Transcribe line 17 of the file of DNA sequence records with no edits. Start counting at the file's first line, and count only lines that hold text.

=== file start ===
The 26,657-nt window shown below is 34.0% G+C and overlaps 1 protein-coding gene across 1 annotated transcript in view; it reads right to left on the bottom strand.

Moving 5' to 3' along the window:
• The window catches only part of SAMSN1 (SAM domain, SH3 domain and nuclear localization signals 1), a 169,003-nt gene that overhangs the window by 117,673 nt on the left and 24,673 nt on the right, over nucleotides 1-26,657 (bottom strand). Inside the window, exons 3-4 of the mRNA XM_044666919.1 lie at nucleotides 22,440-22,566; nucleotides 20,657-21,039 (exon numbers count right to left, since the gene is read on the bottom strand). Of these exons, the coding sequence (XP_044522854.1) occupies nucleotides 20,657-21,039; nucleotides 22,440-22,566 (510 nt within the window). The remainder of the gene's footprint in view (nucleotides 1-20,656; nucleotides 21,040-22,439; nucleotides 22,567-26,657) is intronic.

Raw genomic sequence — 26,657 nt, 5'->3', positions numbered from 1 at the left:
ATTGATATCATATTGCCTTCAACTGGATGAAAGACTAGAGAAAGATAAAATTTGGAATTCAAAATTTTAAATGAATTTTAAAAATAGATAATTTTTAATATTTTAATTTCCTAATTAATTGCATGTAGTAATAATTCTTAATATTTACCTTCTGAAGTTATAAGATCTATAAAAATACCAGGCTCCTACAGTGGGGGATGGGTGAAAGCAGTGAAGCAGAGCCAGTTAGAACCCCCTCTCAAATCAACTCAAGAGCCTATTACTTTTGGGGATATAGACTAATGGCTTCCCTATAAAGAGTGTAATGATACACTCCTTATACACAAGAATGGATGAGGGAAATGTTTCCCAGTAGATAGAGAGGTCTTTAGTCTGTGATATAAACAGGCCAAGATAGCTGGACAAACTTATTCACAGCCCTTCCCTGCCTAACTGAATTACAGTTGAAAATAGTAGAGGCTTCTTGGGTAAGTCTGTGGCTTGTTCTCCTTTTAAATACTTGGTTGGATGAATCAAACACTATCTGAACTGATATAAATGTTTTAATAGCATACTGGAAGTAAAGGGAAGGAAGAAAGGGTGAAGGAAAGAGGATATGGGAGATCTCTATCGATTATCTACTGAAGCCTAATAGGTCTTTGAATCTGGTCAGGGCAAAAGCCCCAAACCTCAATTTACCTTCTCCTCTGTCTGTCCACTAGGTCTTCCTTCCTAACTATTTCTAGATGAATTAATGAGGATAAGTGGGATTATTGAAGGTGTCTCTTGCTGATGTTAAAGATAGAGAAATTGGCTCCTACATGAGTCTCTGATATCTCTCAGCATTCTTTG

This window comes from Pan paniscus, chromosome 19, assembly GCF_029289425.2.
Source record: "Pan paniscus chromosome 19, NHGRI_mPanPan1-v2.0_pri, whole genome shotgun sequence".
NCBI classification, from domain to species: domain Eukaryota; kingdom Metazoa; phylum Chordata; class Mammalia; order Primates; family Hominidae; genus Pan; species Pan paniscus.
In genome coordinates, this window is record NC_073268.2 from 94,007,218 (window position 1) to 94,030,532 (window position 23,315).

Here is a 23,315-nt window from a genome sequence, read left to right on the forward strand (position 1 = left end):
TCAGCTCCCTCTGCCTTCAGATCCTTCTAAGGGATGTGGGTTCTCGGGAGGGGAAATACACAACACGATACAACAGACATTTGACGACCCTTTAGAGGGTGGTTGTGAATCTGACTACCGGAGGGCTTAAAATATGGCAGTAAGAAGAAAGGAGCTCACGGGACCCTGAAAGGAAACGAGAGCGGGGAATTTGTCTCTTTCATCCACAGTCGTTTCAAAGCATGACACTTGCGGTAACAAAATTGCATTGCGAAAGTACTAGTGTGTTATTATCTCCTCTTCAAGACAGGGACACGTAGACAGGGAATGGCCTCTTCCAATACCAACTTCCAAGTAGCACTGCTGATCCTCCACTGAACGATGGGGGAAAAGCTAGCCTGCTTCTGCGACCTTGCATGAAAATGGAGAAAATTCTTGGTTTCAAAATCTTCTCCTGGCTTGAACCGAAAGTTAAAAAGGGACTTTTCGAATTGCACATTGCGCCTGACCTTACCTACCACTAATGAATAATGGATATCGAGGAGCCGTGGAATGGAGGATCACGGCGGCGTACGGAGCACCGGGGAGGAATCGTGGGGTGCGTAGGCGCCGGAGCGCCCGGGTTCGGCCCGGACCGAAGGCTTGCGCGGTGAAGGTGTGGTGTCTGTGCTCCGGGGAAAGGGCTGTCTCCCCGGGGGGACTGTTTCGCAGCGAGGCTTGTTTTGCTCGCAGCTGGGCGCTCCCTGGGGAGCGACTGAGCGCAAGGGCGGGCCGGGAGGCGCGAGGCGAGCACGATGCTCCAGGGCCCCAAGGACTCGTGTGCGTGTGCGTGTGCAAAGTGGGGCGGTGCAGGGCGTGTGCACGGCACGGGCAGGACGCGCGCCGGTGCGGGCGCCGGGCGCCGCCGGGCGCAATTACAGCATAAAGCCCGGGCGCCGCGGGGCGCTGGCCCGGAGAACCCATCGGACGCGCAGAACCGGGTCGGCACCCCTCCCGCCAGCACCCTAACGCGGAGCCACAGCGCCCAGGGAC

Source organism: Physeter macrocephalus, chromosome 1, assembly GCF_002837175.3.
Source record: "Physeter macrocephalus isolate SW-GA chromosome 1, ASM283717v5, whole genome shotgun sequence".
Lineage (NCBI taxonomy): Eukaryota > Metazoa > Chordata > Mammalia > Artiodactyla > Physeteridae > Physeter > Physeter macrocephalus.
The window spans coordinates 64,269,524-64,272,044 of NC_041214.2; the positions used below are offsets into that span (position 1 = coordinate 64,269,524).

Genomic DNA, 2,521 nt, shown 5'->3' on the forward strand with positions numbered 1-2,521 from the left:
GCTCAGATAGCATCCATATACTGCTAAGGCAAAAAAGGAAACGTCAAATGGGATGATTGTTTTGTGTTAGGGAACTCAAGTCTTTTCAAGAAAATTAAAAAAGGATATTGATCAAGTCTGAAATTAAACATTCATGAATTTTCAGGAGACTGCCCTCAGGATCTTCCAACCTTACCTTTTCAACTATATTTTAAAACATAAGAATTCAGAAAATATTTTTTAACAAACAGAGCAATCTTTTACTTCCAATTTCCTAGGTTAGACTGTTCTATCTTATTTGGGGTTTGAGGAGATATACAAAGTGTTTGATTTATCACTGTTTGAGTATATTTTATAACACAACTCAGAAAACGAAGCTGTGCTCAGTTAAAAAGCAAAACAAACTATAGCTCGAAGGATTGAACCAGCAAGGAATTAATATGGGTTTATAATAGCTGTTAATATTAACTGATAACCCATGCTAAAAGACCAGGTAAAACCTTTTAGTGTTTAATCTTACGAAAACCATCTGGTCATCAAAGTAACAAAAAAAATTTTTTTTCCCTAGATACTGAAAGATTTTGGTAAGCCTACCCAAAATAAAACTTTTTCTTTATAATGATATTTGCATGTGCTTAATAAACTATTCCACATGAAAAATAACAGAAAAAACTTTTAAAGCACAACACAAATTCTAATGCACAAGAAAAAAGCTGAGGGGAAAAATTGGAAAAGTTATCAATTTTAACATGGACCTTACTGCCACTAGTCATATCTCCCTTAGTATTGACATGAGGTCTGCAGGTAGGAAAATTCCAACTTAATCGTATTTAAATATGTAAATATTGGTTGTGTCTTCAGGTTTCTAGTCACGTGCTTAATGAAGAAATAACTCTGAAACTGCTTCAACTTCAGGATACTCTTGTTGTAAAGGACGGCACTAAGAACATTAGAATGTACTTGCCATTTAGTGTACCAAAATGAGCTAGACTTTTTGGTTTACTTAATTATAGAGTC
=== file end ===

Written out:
GCTCAGATAGCATCCATATACTGCTAAGGCAAAAAAGGAAACGTCAAATGGGATGATTGTTTTGTGTTAGGGAACTCAAGTCTTTTCAAGAAAATTAAAAAAGGATATTGATCAAGTCTGAAATTAAACATTCATGAATTTTCAGGAGACTGCCCTCAGGATCTTCCAACCTTACCTTTTCAACTATATTTTAAAACATAAGAATTCAGAAAATATTTTTTAACAAACAGAGCAATCTTTTACTTCCAATTTCCTAGGTTAGACTGTTCTATCTTATTTGGGGTTTGAGGAGATATACAAAGTGTTTGATTTATCACTGTTTGAGTATATTTTATAACACAACTCAGAAAACGAAGCTGTGCTCAGTTAAAAAGCAAAACAAACTATAGCTCGAAGGATTGAACCAGCAAGGAATTAATATGGGTTTATAATAGCTGTTAATATTAACTGATAACCCATGCTAAAAGACCAGGTAAAACCTTTTAGTGTTTAATCTTACGAAAACCATCTGGTCATCAAAGTAACAAAAAAAATTTTTTTTCCCTAGATACTGAAAGATTTTGGTAAGCCTACCCAAAATAAAACTTTTTCTTTATAATGATATTTGCATGTGCTTAATAAACTATTCCACATGAAAAATAACAGAAAAAACTTTTAAAGCACAACACAAATTCTAATGCACAAGAAAAAAGCTGAGGGGAAAAATTGGAAAAGTTATCAATTTTAACATGGACCTTACTGCCACTAGTCATATCTCCCTTAGTATTGACATGAGGTCTGCAGGTAGGAAAATTCCAACTTAATCGTATTTAAATATGTAAATATTGGTTGTGTCTTCAGGTTTCTAGTCACGTGCTTAATGAAGAAATAACTCTGAAACTGCTTCAACTTCAGGATACTCTTGTTGTAAAGGACGGCACTAAGAACATTAGAATGTACTTGCCATTTAGTGTACCAAAATGAGCTAGACTTTTTGGTTTACTTAATTATAGAGTC